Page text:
What is long Covid and what are the known symptoms?
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With many patients reporting debilitating symptoms that can last for years, long Covid represents a daunting outcome of the virus. From brain fog to extreme fatigue, the long-term condition triggers a slew of uncomfortable symptoms. Fortunately, new research suggests that your risk of long Covid might be modified with “simple” tweaks.
Long Covid is defined as persisting coronavirus symptoms, including fatigue, fever, brain fog, digestive, respiratory and heart problems, that won’t budge four weeks after the initial infection.
Previously, experts like Professor Tim Spector highlighted the importance of a healthy diet for long Covid.
Speaking on ITV’s This Morning, Spector said that feeding your gut the “right things” while avoiding “bad things” is what makes the difference to getting long Covid.
He recommended fermented foods – think kefir, kombucha, kimchi and fermented cabbage – to boost your gut health.
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Now, new research further confirms the key role of a healthy lifestyle, including your diet, in avoiding the debilitating condition.
The study noticed that women who followed most aspects of a healthy lifestyle had a 49 percent lower risk of long Covid.
The “simple lifestyle habits” in the study included healthy body weight, not smoking, regular exercise, good sleep, a high-quality diet, and moderate alcohol consumption.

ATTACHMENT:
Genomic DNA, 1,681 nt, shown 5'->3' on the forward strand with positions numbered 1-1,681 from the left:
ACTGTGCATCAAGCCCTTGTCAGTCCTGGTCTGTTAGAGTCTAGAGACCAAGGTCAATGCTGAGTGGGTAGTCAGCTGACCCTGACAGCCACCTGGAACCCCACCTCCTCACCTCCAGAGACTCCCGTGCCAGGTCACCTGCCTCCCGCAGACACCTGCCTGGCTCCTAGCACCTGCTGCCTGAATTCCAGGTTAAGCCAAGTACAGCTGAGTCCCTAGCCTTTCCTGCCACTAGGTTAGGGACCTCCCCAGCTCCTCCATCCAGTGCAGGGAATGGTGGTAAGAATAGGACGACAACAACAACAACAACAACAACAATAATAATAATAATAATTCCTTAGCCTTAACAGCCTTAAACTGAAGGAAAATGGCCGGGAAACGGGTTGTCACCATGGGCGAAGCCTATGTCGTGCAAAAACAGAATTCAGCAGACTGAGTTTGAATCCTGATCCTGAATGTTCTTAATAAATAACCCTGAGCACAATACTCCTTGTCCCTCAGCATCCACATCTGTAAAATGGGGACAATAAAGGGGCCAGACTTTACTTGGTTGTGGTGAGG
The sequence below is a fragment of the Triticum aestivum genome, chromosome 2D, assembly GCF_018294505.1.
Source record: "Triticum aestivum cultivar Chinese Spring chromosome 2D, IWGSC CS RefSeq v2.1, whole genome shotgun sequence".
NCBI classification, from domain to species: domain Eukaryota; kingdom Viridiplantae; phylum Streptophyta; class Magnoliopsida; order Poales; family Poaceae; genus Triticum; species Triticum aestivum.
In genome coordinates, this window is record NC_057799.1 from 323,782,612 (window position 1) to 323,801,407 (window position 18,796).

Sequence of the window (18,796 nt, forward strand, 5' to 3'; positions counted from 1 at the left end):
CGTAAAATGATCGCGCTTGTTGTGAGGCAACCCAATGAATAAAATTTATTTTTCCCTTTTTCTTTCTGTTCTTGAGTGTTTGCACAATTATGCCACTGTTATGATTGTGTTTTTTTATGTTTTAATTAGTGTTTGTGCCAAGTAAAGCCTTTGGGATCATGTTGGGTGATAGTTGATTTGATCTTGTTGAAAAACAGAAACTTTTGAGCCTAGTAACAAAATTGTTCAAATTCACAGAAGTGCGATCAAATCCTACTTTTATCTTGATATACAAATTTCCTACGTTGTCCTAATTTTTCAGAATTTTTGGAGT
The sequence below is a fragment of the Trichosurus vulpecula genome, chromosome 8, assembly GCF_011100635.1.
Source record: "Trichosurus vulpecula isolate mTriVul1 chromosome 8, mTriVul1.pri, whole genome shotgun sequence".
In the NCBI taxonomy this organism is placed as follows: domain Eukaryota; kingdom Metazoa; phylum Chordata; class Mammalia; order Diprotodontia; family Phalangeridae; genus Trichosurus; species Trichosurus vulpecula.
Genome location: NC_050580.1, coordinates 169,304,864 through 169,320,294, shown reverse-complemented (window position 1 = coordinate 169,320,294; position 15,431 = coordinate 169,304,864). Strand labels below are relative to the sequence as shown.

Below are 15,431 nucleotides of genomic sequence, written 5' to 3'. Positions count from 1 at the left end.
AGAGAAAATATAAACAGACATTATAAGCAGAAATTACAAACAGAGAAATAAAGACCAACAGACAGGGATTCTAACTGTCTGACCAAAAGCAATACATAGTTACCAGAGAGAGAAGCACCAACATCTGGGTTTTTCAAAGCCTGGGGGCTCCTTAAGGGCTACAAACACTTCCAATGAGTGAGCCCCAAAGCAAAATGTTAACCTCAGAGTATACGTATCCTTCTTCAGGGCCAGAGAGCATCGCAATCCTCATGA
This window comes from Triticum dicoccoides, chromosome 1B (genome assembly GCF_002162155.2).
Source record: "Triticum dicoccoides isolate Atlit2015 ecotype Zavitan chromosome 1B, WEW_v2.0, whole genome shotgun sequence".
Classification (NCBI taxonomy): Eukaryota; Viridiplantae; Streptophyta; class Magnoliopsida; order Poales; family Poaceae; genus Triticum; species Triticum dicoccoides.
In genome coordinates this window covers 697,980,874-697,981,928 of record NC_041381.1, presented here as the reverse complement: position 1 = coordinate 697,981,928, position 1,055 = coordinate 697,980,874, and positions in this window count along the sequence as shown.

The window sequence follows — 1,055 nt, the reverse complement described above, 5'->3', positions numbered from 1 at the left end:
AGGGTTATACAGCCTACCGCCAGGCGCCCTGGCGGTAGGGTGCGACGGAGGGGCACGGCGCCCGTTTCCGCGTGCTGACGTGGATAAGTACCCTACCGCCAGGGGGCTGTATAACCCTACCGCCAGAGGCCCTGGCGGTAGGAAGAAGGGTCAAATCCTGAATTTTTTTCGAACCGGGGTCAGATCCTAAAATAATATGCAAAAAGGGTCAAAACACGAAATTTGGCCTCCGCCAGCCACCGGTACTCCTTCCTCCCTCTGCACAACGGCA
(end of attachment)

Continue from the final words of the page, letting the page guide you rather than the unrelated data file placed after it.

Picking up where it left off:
Senior author of the study Andrea Roberts said: “With ongoing waves of COVID-19, long Covid has created a serious public health burden.
“Our findings raise the possibility that adopting more healthy behaviours may reduce the risk of developing long Covid.”
The research team from Harvard T.H. Chan School of Public Health analysed data from more than 32,000 female nurses in the Nurses’ Health Study II.
During that time, more than 1,900 participants contracted coronavirus, with around 44 percent going on to develop long Covid.
Compared to women without any healthy lifestyle factors, those with five or six healthy habits had about half the risk of the long-term condition.
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The researchers added that the factors most strongly associated with a lower risk of long Covid were a healthy body weight and good sleep.
The results also showed that, even among women who developed long Covid, those with a healthier pre-infection lifestyle had a 30 percent lower risk of the pesky, long-term symptoms.
Furthermore, previous research showed that an unhealthy lifestyle is associated with an increased risk of chronic inflammation and immune dysregulation – both linked to a higher risk of long Covid.
Lead author Siwen Wang said: “In the past decades, scientists have accumulated evidence that a healthy lifestyle is good for overall health.
“However, in the US for example, 70 percent of the population do not have a healthy body weight and 30 percent do not sleep enough.
“Findings from this study suggest that simple lifestyle changes, such as having adequate sleep, may be beneficial for the prevention of long Covid.”
Currently, there are an estimated two million people living with long Covid in private households in the UK, according to the Office for National Statistics.
The study was published in JAMA Internal Medicine.
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